Wednesday, July 27, 2011

Excel-ing At Efficicency

I've always believed that we North Americans had a tendency to build things bigger than other places in the world. Now I have proof, in the form of a nifty looking chart (someone has some mad Excel skills!):

Source:  BBC
This chart (courtesy of the BBC) graphically represents the size of the average home in several different countries. Canada's not on the list, but I think it's pretty safe to assume that we're going to be somewhere close to the USA.  

What caught my eye on this chart was little Denmark who's average home size was almost double that of the UK.  Because I'm the inquisitive type, and because I have some mad Excel skills myself, I came up with this little beauty:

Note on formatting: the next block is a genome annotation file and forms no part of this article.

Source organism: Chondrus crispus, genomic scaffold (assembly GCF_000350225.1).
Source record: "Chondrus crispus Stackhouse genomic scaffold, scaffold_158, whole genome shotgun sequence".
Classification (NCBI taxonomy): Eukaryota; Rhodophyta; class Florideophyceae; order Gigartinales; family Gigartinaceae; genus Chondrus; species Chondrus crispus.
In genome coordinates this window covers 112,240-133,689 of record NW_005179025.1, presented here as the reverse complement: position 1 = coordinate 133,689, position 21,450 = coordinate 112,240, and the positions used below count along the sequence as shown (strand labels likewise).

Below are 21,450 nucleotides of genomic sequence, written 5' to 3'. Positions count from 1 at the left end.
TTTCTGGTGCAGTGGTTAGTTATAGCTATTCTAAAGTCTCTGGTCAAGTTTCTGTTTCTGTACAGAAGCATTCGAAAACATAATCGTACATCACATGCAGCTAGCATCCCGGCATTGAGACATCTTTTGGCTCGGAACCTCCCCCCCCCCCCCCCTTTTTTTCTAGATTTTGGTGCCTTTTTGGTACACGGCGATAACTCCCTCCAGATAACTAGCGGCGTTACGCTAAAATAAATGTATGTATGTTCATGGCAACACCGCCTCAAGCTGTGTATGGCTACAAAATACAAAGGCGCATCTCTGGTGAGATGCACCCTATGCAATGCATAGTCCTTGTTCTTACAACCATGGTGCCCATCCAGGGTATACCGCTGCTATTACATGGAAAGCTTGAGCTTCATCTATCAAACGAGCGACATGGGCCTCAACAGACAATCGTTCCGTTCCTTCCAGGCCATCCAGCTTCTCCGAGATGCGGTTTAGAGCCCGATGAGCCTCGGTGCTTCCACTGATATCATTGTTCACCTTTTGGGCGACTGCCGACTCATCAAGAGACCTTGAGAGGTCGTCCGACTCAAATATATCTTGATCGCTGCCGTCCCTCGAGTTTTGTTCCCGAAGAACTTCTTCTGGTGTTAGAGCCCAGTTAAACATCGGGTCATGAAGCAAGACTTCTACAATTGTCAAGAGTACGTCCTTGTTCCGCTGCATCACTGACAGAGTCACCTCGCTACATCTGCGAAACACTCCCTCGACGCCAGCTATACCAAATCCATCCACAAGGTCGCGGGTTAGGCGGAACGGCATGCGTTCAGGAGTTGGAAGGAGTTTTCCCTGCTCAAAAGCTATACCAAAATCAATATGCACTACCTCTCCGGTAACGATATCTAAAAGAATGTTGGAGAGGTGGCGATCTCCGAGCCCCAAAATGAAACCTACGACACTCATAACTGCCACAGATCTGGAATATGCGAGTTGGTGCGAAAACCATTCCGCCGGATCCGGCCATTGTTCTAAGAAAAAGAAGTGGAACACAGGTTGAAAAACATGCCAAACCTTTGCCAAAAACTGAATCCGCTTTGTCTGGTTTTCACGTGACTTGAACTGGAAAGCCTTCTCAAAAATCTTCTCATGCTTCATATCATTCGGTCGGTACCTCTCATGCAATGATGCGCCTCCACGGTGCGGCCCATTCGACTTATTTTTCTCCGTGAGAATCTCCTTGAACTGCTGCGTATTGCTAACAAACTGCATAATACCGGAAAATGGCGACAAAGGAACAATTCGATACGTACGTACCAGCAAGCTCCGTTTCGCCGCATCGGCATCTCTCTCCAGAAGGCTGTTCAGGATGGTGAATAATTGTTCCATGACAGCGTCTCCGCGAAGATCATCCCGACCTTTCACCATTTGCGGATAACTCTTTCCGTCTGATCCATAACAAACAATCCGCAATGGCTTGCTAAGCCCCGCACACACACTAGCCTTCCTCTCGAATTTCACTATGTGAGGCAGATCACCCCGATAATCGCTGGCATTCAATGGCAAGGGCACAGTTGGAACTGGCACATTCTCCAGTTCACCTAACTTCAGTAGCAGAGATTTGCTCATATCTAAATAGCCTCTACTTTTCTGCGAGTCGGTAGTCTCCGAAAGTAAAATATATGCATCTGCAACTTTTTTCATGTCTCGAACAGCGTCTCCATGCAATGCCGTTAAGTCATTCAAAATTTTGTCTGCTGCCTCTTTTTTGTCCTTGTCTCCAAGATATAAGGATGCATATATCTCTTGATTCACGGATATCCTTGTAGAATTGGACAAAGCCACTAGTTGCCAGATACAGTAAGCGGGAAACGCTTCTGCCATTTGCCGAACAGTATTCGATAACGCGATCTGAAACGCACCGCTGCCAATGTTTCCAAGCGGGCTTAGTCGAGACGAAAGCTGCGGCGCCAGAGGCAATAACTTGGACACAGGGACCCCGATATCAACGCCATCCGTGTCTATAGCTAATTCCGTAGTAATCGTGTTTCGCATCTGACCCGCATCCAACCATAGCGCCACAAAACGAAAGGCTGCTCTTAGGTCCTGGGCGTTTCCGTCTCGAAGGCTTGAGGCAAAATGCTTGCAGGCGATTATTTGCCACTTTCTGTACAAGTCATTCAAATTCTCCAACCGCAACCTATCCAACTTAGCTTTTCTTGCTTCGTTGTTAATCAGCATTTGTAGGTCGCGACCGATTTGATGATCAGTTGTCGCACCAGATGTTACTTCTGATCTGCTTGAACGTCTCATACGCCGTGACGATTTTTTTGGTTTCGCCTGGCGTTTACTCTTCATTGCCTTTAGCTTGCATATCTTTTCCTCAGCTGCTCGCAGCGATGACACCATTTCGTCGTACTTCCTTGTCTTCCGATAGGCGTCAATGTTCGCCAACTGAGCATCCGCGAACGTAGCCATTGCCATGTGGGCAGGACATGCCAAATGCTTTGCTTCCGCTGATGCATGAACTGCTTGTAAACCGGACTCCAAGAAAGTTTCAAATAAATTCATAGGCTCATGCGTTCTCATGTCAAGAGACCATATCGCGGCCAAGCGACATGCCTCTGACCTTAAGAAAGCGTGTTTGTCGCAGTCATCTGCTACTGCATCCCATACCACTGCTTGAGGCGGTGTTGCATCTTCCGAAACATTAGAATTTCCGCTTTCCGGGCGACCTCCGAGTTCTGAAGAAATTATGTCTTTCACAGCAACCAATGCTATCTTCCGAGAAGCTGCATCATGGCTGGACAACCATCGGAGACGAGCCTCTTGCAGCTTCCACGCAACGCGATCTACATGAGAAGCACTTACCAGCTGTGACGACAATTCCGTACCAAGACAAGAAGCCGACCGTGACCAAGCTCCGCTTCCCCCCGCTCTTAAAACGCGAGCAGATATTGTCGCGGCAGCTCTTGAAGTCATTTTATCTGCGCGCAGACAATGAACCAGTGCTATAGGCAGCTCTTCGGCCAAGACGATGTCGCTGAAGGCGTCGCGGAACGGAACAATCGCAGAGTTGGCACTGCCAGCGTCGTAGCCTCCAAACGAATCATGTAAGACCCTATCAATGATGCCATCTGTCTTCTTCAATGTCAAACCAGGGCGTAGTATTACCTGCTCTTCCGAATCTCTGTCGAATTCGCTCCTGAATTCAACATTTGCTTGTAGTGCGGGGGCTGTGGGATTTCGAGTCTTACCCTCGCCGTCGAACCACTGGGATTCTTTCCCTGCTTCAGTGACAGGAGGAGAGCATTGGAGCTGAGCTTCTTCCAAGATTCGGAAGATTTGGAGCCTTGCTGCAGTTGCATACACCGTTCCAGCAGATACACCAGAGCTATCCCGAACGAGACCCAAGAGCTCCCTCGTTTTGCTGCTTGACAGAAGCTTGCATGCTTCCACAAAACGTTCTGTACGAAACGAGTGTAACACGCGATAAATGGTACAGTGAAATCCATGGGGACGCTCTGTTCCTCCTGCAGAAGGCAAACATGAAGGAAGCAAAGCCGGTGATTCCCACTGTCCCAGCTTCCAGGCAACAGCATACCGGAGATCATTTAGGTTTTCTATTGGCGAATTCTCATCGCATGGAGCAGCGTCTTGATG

This chart shows the relationship between the size of the average home, and the size of the country the homes were built in.  What does it tell us?  For one, I had too much time on my hands when I wrote this post.  But more importantly it shows that North America is clearly under-performing in the home:country area ratio!  Our homes could easily be 10 times larger based on what's happening in Europe.  

All kidding aside, North Americans (and apparently Australians) can learn something from this.  Because we have all this space, there is little concern for efficiency.  Need more room for your stuff?  Build a bigger house!  Elsewhere in the world this isn't an option because there just isn't more space.  Is it any wonder that the best kitchen accessories, the ones that make the best use of space (I'm looking at YOU Magic Corner) are engineered in Europe?  

Something to keep in mind the next time you think the only option you have in your home remodel is to add on, or build something bigger.  


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